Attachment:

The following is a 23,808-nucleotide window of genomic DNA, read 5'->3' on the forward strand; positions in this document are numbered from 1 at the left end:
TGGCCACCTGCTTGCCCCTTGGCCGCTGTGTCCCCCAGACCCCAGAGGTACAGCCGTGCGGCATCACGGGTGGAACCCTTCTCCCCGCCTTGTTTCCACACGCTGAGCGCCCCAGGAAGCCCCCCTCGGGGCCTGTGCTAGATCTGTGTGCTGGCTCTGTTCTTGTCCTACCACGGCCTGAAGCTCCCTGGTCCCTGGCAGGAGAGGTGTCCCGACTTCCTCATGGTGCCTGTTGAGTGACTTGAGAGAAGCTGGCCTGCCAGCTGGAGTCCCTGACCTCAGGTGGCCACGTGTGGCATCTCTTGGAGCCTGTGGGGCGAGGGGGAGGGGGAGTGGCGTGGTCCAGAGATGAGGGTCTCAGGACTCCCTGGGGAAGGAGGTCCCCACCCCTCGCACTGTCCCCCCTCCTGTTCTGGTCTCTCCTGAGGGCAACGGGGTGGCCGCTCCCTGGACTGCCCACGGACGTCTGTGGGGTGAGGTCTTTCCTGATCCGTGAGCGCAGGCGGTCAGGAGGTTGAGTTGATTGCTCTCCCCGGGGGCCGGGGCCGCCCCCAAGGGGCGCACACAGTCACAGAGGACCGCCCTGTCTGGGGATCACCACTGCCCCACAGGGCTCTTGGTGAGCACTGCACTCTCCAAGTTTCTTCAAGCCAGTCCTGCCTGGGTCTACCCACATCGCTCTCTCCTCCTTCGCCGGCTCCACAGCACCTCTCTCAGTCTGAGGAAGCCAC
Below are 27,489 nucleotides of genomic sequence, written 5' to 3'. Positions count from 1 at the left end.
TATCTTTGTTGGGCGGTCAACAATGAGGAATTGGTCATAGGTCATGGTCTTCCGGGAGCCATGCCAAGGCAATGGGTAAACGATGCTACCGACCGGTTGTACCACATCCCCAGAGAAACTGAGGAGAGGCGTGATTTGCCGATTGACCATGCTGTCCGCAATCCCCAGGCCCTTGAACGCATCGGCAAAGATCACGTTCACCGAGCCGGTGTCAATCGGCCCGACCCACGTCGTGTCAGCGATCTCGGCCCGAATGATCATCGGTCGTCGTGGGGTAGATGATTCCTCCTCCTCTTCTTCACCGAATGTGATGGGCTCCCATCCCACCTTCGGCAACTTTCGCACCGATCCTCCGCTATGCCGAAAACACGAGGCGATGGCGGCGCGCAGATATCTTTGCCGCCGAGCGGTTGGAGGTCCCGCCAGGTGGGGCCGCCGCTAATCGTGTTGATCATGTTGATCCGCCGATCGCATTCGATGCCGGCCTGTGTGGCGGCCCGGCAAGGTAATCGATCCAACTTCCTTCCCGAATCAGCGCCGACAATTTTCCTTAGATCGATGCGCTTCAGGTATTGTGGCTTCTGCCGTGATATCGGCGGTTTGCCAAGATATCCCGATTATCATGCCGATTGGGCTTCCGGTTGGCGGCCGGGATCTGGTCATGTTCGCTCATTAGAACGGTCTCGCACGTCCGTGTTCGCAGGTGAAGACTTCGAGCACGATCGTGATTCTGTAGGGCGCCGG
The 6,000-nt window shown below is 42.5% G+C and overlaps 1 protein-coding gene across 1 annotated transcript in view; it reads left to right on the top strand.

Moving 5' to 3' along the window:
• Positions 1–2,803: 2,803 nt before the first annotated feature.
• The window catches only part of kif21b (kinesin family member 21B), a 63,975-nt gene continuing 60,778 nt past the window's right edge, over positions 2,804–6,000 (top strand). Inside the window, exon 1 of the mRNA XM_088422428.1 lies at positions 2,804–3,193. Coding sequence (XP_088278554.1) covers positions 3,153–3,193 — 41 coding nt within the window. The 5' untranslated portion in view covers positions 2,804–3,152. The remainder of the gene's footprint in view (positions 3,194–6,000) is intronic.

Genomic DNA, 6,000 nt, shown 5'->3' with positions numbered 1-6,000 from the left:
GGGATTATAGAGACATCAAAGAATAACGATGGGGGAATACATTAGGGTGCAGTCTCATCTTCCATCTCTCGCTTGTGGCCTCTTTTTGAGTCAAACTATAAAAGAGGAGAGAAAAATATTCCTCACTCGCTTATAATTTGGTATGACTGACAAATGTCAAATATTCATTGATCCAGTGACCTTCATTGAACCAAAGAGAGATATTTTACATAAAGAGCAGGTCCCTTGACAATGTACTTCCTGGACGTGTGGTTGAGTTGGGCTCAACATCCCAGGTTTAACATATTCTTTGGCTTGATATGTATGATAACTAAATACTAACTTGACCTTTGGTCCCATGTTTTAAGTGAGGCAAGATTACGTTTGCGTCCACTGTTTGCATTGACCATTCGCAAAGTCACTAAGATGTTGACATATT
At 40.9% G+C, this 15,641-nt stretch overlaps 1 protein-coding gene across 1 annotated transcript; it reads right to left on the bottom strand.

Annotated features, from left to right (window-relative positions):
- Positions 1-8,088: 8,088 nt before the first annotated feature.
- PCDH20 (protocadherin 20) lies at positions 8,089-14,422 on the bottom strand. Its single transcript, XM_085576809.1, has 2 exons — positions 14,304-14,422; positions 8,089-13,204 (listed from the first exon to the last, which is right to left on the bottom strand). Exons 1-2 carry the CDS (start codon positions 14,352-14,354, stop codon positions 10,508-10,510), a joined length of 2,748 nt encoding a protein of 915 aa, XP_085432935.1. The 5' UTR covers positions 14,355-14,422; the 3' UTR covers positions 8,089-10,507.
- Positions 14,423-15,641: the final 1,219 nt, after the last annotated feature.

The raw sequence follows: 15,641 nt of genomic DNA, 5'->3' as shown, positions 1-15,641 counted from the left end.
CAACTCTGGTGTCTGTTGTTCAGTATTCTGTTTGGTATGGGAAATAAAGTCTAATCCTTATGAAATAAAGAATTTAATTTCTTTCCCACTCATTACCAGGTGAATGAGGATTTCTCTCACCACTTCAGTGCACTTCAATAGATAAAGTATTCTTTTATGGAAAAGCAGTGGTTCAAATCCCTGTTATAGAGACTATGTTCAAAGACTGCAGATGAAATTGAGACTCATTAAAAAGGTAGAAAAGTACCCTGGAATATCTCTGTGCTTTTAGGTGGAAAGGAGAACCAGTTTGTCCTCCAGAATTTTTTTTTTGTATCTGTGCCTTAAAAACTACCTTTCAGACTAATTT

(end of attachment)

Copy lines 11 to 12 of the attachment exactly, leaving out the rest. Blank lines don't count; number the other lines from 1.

At 40.9% G+C, this 15,641-nt stretch overlaps 1 protein-coding gene across 1 annotated transcript; it reads right to left on the bottom strand.

Annotated features, from left to right (window-relative positions):